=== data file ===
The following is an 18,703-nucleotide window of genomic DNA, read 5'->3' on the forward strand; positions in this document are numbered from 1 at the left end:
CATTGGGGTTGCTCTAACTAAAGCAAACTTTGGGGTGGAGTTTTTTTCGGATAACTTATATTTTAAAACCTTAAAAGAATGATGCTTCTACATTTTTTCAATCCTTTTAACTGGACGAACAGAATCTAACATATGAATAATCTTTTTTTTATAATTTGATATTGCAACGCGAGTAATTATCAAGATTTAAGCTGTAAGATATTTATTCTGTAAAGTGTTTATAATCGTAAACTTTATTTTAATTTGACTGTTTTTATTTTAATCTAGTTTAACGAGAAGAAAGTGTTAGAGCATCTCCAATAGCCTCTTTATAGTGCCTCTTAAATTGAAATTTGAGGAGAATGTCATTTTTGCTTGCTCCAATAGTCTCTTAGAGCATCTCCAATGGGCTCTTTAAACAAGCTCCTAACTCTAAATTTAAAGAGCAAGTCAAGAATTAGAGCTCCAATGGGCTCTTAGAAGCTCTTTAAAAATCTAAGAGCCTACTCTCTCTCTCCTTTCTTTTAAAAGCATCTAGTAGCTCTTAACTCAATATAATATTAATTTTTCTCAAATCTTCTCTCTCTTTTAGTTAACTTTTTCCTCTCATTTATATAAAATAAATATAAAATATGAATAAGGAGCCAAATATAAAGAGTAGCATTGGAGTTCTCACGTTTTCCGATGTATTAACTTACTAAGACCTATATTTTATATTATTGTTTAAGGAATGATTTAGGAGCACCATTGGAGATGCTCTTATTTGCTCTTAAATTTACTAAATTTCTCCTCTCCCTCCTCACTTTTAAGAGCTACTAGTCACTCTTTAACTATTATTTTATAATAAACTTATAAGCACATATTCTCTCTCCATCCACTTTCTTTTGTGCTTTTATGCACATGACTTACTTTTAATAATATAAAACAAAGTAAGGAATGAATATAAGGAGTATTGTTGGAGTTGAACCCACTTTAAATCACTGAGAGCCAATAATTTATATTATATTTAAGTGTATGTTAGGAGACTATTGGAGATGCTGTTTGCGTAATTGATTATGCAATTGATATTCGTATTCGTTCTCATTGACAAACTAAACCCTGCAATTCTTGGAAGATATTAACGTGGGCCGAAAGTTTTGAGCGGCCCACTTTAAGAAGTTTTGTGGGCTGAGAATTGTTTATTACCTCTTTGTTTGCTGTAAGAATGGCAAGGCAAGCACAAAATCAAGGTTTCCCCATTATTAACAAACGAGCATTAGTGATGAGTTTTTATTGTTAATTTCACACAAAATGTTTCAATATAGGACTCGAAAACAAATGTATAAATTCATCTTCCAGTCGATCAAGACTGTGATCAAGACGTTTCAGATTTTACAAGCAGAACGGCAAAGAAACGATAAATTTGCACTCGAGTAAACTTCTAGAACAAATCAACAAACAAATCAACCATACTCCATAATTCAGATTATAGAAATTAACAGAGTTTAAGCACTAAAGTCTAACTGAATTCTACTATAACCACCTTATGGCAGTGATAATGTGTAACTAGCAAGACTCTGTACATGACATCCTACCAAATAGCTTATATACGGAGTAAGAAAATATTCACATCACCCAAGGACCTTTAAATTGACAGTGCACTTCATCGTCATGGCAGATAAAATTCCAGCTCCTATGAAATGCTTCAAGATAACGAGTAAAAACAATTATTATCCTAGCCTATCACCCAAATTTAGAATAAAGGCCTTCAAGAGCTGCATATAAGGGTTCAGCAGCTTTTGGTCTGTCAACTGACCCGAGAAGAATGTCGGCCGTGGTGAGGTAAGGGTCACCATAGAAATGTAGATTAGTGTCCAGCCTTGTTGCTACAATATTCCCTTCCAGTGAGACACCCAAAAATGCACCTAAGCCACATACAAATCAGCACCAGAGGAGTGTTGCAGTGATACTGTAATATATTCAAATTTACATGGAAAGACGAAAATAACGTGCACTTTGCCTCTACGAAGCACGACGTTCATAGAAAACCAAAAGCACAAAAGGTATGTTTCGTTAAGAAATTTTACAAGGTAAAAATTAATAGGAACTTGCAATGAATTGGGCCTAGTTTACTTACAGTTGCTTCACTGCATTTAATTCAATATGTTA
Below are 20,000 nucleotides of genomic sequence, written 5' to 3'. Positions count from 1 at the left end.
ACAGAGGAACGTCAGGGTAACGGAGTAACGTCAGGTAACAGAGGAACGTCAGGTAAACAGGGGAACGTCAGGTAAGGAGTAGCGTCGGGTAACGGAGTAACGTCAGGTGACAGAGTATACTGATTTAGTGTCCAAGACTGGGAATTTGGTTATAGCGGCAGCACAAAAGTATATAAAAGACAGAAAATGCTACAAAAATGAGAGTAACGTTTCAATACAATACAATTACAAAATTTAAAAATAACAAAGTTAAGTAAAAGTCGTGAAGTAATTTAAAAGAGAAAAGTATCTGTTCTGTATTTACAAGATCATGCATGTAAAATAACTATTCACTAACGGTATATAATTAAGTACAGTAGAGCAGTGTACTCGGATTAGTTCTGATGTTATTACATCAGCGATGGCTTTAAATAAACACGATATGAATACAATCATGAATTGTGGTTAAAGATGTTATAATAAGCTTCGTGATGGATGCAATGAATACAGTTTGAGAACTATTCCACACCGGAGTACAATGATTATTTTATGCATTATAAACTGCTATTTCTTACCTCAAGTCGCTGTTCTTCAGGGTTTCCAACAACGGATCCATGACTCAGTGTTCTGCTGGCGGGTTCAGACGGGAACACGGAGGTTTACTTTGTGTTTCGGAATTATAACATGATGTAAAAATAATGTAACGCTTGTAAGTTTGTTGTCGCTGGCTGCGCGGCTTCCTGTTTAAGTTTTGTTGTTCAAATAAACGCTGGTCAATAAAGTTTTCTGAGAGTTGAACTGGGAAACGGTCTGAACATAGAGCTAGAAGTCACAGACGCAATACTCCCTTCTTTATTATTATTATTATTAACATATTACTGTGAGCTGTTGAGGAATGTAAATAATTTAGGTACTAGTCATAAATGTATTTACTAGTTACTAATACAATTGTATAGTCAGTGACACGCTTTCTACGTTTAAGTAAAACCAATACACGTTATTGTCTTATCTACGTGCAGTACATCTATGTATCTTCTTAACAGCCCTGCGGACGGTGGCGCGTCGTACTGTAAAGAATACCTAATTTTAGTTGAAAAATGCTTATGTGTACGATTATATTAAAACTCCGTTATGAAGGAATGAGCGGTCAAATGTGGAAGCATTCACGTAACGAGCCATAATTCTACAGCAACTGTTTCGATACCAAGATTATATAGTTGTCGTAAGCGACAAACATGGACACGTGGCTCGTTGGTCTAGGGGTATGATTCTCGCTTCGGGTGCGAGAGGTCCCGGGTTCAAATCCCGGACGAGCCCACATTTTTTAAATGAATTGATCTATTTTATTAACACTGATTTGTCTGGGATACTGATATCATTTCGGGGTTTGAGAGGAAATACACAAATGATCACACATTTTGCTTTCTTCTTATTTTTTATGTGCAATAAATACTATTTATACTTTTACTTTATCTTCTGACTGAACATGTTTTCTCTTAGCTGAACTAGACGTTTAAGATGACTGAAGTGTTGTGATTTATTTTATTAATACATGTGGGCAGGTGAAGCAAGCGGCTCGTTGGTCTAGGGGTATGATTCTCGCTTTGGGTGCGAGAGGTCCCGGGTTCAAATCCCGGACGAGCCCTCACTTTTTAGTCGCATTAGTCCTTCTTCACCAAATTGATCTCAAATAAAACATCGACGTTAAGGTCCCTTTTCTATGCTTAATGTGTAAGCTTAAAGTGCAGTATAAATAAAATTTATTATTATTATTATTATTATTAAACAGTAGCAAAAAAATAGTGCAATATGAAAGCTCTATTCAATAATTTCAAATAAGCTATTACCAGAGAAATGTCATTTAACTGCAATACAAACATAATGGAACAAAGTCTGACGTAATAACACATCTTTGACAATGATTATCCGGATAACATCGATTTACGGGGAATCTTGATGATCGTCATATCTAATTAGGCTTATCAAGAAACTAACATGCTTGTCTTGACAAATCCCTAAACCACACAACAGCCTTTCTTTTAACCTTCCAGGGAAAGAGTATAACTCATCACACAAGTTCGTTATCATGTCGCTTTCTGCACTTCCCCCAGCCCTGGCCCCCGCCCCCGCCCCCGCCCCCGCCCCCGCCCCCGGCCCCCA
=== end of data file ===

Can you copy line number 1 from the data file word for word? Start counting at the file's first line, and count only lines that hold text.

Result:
The following is an 18,703-nucleotide window of genomic DNA, read 5'->3' on the forward strand; positions in this document are numbered from 1 at the left end: